Got an ACT® exam coming up and not sure how you might do? Then you’re at the right place. Here is an interactive ACT® score calculator to help you predict how your raw score would translate to your ACT® scale score so that you can answer for yourself, “Is my ACT® score good enough?”
If you’re looking for free help as you start your ACT® test prep, be sure to explore our ACT® sections for more review articles (Math, Reading, Science)
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ACT® English Section Score
ACT® Math Section Score
ACT® Reading Section Score
ACT® Science Section Score
Total ACT® Score
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How do you calculate ACT® scores?
To calculate your ACT® score, you’ll need to know your respective raw score in the four sections: English, Mathematics, Reading, and Science. By knowing how many questions you got right in each section, you can then reference a conversion table to see how that raw score translates to a scale score.
The ACT® is easy to convert since there is no penalty involved with incorrect answers. All they care about is how many questions you got correct.
Scale scores range from 1-36, with 36 being the highest possible mark on the ACT®. To compute your overall ACT® score, you take the average of all four sections (ACT® English, Mathematics, Reading, and Science divided by four).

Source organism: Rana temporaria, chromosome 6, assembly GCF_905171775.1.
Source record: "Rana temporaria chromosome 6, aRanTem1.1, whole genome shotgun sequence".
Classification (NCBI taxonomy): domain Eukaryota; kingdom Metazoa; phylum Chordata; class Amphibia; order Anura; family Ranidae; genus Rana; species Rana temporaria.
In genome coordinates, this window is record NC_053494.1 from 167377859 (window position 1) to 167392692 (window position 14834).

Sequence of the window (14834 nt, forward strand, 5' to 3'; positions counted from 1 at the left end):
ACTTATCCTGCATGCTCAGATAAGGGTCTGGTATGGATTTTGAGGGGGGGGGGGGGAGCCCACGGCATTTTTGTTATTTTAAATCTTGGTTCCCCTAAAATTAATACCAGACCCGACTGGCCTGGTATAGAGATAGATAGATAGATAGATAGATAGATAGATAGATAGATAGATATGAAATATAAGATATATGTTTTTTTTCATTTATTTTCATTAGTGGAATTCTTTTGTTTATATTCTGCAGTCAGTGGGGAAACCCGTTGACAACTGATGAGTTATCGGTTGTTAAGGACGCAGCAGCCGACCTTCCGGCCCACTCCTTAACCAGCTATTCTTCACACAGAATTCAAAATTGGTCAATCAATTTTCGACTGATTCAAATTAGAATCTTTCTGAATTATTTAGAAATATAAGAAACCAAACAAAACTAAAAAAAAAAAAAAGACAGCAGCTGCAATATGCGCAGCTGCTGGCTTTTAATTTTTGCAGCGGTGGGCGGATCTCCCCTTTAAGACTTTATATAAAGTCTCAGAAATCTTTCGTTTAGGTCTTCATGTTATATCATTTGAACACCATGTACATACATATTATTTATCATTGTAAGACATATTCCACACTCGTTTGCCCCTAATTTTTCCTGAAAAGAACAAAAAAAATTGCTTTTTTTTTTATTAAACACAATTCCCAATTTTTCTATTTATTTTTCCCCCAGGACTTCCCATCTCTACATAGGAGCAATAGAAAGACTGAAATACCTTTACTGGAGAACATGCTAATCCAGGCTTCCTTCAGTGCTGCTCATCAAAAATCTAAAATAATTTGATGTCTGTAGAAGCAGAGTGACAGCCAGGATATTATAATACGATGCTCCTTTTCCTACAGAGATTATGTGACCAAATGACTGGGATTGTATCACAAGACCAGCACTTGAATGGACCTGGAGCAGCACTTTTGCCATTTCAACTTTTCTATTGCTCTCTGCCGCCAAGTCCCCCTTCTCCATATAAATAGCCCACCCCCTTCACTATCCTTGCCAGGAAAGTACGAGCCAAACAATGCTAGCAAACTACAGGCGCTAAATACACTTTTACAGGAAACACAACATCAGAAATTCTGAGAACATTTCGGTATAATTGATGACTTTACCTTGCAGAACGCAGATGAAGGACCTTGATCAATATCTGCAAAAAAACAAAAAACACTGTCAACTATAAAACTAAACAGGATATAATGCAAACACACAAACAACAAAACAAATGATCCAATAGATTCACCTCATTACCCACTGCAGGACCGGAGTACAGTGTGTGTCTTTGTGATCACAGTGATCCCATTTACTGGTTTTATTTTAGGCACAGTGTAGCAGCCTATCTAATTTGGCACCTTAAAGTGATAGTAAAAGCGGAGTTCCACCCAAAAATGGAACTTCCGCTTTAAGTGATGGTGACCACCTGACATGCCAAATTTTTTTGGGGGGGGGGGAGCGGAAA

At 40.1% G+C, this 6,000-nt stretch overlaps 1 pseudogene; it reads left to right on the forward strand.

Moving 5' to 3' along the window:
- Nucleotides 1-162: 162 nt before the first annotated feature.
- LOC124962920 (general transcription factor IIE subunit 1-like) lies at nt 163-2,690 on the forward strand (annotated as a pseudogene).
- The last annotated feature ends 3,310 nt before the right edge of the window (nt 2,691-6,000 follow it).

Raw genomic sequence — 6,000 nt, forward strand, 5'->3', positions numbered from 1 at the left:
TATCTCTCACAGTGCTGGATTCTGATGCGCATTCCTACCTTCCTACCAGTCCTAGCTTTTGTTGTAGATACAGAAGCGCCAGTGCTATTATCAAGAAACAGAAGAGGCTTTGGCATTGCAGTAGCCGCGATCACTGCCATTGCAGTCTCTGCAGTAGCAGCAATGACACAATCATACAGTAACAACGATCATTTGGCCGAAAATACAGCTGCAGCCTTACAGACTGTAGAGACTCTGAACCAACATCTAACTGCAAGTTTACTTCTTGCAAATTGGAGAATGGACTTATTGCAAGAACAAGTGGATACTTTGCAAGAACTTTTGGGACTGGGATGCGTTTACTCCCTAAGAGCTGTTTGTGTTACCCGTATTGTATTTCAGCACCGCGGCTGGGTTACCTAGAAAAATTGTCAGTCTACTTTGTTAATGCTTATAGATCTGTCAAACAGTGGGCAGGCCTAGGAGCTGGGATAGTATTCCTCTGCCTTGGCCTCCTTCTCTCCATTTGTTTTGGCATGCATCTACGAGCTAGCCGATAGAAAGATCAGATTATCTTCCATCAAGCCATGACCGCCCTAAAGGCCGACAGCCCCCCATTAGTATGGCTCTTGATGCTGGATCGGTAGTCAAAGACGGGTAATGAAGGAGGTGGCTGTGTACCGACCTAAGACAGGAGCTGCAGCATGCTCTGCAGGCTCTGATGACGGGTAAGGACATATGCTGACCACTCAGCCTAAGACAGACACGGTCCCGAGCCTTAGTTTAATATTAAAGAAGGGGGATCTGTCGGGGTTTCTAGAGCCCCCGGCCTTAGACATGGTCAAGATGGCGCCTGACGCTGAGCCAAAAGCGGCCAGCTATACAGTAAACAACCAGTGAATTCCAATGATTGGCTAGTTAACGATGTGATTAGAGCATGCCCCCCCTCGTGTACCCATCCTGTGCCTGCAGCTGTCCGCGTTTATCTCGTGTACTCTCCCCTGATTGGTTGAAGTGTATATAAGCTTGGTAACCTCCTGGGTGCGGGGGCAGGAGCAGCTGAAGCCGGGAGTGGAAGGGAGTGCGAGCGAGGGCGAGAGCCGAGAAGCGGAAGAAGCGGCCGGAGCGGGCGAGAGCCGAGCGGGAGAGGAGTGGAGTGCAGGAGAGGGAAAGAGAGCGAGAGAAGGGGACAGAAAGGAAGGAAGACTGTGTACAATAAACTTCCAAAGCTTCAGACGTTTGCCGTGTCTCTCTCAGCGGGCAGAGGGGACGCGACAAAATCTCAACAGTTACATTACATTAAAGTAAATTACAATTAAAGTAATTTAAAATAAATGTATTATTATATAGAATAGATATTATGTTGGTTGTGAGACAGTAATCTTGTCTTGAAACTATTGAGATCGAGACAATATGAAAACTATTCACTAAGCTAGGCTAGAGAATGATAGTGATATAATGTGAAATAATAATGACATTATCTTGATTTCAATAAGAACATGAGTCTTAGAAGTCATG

What’s the difference between ACT® raw scores and ACT® scale scores?
Your ACT® raw score is equivalent to the number of questions you get correct on the test. For example, ACT® English has 75 questions — if you got a 70, it means you got 70 of the multiple choice questions correct.
ACT® Math has 60 questions — so if you got 43 questions right, your raw score would be a 43.
Your ACT® scale score is how your raw score translates to a section score ranging from 1-36. In the two examples above, your raw scores would translate to a 34 on ACT® English and a 27 on ACT® Math if you were to refer to the official 2020-2021 practice test’s scoring charts.
What is a good ACT® score?
It’s tough to give a cold hard number and call it a “good ACT® score”. That being said, generally speaking anything in the top 30% of all students taking the test is a decent place to be. That translates to roughly a 23 on the ACT® for your composite score.
Here’s a table of the typical percentiles for students taking the ACT®:
|ACT® Composite Score||Percentile|
If you want to rank in the top 10% of all high school ACT® test takers, you’d need to score above a 28. Typically falling in the high 20s will position you competitively for state colleges like University of Texas, Austin and University of California, Irvine.
As you get into the 30s, you will enter the upper echelon of universities, with many top universities such as University of Virginia (known as a “Public Ivy”), as well as Top 25 schools like Northwestern, Georgetown, and Duke.
Finally as you get into near perfect ACT® score territory (34-36), you’ll be highly competitive for the top schools in the nation such as Princeton, Harvard, and Yale.
Is 27 on the ACT® a good score?
Yes! Scoring a 27 on the ACT® puts you in the 86th percentile of test takers. Schools with scores averaging around a 27 include Penn State University Park, Syracuse University, and Temple University.
Is 30 on the ACT® good enough for Ivy Leagues?